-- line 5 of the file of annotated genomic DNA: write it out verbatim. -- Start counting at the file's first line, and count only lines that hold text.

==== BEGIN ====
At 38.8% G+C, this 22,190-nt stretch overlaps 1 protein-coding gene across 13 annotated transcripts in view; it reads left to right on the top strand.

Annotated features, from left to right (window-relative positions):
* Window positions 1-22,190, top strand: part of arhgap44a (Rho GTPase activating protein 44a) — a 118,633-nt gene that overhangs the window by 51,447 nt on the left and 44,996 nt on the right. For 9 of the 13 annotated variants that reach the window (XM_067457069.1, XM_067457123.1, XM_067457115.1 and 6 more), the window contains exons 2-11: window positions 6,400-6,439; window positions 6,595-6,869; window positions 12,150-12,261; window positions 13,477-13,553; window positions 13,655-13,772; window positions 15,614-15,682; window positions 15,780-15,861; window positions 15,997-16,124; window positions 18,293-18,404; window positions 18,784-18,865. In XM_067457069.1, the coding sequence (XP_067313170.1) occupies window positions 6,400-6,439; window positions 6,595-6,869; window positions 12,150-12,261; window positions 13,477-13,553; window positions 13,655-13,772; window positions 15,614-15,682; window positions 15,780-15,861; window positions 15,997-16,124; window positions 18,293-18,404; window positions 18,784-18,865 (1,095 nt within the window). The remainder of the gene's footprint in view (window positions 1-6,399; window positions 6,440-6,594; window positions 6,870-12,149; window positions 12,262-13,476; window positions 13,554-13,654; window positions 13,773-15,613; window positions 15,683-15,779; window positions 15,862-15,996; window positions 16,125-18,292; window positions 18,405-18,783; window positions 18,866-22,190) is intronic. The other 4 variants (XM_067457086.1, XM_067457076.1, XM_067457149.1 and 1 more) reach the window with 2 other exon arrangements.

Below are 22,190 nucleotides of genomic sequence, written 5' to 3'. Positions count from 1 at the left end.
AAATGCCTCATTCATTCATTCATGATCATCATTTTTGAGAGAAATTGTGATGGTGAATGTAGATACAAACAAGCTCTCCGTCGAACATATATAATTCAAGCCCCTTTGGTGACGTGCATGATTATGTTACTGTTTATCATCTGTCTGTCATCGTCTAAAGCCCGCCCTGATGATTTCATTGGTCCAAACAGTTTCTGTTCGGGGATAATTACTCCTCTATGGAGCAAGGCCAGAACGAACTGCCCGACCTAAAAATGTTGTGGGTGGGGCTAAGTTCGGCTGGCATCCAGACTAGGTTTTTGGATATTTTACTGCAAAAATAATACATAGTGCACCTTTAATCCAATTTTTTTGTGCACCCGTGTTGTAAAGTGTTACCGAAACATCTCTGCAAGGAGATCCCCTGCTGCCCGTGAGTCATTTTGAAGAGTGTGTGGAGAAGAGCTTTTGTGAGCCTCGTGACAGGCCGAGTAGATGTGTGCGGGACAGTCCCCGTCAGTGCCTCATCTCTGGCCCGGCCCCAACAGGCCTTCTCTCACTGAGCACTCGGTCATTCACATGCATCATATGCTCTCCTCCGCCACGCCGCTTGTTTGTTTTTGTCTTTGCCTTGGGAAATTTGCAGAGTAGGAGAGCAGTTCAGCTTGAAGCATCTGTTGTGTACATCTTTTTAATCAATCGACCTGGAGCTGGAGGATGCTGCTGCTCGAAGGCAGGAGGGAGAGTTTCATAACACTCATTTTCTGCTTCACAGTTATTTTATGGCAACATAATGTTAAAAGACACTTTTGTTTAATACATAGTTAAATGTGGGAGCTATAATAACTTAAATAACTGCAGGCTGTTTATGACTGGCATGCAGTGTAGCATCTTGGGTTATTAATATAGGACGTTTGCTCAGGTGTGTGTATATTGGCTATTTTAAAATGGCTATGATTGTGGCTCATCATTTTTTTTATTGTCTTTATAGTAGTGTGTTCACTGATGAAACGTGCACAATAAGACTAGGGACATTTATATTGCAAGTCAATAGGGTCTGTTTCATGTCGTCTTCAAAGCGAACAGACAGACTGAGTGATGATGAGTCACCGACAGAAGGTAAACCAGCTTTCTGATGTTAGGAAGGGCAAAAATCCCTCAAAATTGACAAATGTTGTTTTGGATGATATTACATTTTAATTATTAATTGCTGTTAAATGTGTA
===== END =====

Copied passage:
AAATGCCTCATTCATTCATTCATGATCATCATTTTTGAGAGAAATTGTGATGGTGAATGTAGATACAAACAAGCTCTCCGTCGAACATATATAATTCAAGCCCCTTTGGTGACGTGCATGATTATGTTACTGTTTATCATCTGTCTGTCATCGTCTAAAGCCCGCCCTGATGATTTCATTGGTCCAAACAGTTTCTGTTCGGGGATAATTACTCCTCTATGGAGCAAGGCCAGAACGAACTGCCCGACCTAAAAATGTTGTGGGTGGGGCTAAGTTCGGCTGGCATCCAGACTAGGTTTTTGGATATTTTACTGCAAAAATAATACATAGTGCACCTTTAATCCAATTTTTTTGTGCACCCGTGTTGTAAAGTGTTACCGAAACATCTCTGCAAGGAGATCCCCTGCTGCCCGTGAGTCATTTTGAAGAGTGTGTGGAGAAGAGCTTTTGTGAGCCTCGTGACAGGCCGAGTAGATGTGTGCGGGACAGTCCCCGTCAGTGCCTCATCTCTGGCCCGGCCCCAACAGGCCTTCTCTCACTGAGCACTCGGTCATTCACATGCATCATATGCTCTCCTCCGCCACGCCGCTTGTTTGTTTTTGTCTTTGCCTTGGGAAATTTGCAGAGTAGGAGAGCAGTTCAGCTTGAAGCATCTGTTGTGTACATCTTTTTAATCAATCGACCTGGAGCTGGAGGATGCTGCTGCTCGAAGGCAGGAGGGAGAGTTTCATAACACTCATTTTCTGCTTCACAGTTATTTTATGGCAACATAATGTTAAAAGACACTTTTGTTTAATACATAGTTAAATGTGGGAGCTATAATAACTTAAATAACTGCAGGCTGTTTATGACTGGCATGCAGTGTAGCATCTTGGGTTATTAATATAGGACGTTTGCTCAGGTGTGTGTATATTGGCTATTTTAAAATGGCTATGATTGTGGCTCATCATTTTTTTTATTGTCTTTATAGTAGTGTGTTCACTGATGAAACGTGCACAATAAGACTAGGGACATTTATATTGCAAGTCAATAGGGTCTGTTTCATGTCGTCTTCAAAGCGAACAGACAGACTGAGTGATGATGAGTCACCGACAGAAGGTAAACCAGCTTTCTGATGTTAGGAAGGGCAAAAATCCCTCAAAATTGACAAATGTTGTTTTGGATGATATTACATTTTAATTATTAATTGCTGTTAAATGTGTA